Materials and Methods



Study design

This study was held in a retrospective fashion, the population will include patients of our institution with a sample size of 2000 cases that will be filtered according to the inclusion and exclusion criteria. Data analysis was performed by expertise.

Data collection

We used medical records of patient with noncontact ACL injury reconstruction for analysis and review. Data included anthropometric measurements (height, mass, gender, and age at the time of surgery). The targeted population for the study thus includes the following; patients who sustained ACL injuries. We obtained data from records of around 2000 patients with noncontact ACL injuries from 1996 to 2012, which were filtered according to inclusion and exclusions criteria. Inclusion criteria include (1) patients with noncontact ACL injury and (2) subjects with an age range from 25 to 55. Exclusion criteria are (1) traumatic ACL injury, (2) partial ACL injuries, (3) previous ACL reconstructions, (4) multiligamentous injuries, (5) acute or previous hamstring injuries. We obtained medical records of the patients and we started opening the files manually and collecting data which include age, weight, and height and we calculate the formula:

Body mass index (BMI) = weight (kg)/height (m)2

During collecting and filtering data, we collect 468 patients out of 2000. The reasons were there were missing files in medical records departments, bad hand writing, patients who does not fit our inclusion criteria and in completed data.

Data analysis

Descriptive statistics were calculated for each risk factor with SPSS (IBM SPSS Statistics for Windows, Version 22.0. Armonk, NY: IBM Corp). A significance level of P < 0.05 was set for all hypothesis tests. A two-factor analysis of variance with each risk factor as a dependent variable was used to determine whether the result of subjects who had noncontact ACL injury had a BMI >30 or <30. In our analysis, the sample size was 468 subjects, 212 among contacts (45.3%) and 256 among noncontact (54.7%) although we could have benefit from a large number of female subjects (male 98.9%, female 1.1%) to compare the results with male subjects, the current number that we have is proved to be a good predictive model. The mean age of subjects, 27.16 of subjects with contact ACL injury, standard deviation (SD) = 6.330; 28.00 of subjects with noncontact ACL injury SD = 6.873 and P = 0.172.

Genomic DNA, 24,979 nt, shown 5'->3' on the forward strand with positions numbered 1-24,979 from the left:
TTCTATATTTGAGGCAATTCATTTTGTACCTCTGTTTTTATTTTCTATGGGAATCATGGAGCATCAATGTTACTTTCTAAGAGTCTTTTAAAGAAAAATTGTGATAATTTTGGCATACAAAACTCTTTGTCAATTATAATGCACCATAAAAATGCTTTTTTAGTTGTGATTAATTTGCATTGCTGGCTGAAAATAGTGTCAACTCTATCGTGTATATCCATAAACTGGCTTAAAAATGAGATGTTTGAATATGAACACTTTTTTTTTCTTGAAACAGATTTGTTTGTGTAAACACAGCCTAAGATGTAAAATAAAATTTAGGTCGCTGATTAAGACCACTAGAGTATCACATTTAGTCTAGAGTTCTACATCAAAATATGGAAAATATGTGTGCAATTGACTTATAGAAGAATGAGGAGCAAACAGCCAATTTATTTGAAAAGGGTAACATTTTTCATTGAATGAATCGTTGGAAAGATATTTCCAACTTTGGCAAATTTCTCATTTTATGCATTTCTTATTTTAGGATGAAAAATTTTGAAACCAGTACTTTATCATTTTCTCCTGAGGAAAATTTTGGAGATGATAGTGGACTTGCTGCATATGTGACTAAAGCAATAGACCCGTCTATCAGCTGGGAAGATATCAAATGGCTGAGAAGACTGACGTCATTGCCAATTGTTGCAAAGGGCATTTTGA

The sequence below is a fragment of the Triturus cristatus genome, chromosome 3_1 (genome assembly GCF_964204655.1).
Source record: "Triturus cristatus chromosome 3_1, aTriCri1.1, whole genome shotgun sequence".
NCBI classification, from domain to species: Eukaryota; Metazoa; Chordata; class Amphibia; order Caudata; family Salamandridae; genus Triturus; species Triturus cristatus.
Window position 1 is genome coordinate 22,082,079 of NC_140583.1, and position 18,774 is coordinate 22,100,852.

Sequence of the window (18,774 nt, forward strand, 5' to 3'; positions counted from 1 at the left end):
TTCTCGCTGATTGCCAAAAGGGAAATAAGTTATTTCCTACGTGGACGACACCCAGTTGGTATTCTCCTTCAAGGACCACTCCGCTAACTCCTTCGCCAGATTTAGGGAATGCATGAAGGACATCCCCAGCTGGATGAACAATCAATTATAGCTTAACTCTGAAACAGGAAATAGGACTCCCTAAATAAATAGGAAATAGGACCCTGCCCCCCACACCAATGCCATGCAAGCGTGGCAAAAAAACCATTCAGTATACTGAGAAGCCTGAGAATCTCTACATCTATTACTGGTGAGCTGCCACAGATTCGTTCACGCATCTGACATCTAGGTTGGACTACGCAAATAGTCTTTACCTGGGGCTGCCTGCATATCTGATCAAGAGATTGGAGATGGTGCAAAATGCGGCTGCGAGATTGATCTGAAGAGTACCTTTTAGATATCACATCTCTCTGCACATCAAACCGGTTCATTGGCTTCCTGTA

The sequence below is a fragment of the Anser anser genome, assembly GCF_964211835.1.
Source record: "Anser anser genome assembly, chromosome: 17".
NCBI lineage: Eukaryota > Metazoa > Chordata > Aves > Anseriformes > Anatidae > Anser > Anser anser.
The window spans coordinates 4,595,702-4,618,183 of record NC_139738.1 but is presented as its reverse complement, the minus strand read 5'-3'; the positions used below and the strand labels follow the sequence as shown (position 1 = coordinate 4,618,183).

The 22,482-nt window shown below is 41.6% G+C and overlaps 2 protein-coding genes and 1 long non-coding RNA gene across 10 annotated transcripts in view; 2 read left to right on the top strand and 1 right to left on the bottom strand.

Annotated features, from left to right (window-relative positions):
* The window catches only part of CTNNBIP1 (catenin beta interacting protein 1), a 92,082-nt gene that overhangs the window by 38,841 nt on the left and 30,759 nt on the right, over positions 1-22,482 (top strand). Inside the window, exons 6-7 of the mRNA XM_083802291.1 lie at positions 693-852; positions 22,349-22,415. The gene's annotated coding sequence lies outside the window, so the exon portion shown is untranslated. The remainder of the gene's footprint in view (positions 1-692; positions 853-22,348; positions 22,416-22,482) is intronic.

Incidence of anterior cruciate ligament injury in obese and nonobese subjects

We define obesity in our study as subject with a BMI >30 is considered as an obese while a subject with a BMI <30 considered as nonobese, the results have showed that subjects who sustained contact ACL injury and obese = 27%, subjects with contact ACL injury and nonobese = 73.2%. While subjects with noncontact ACL injury and obese = 27%; nonobese = 73%.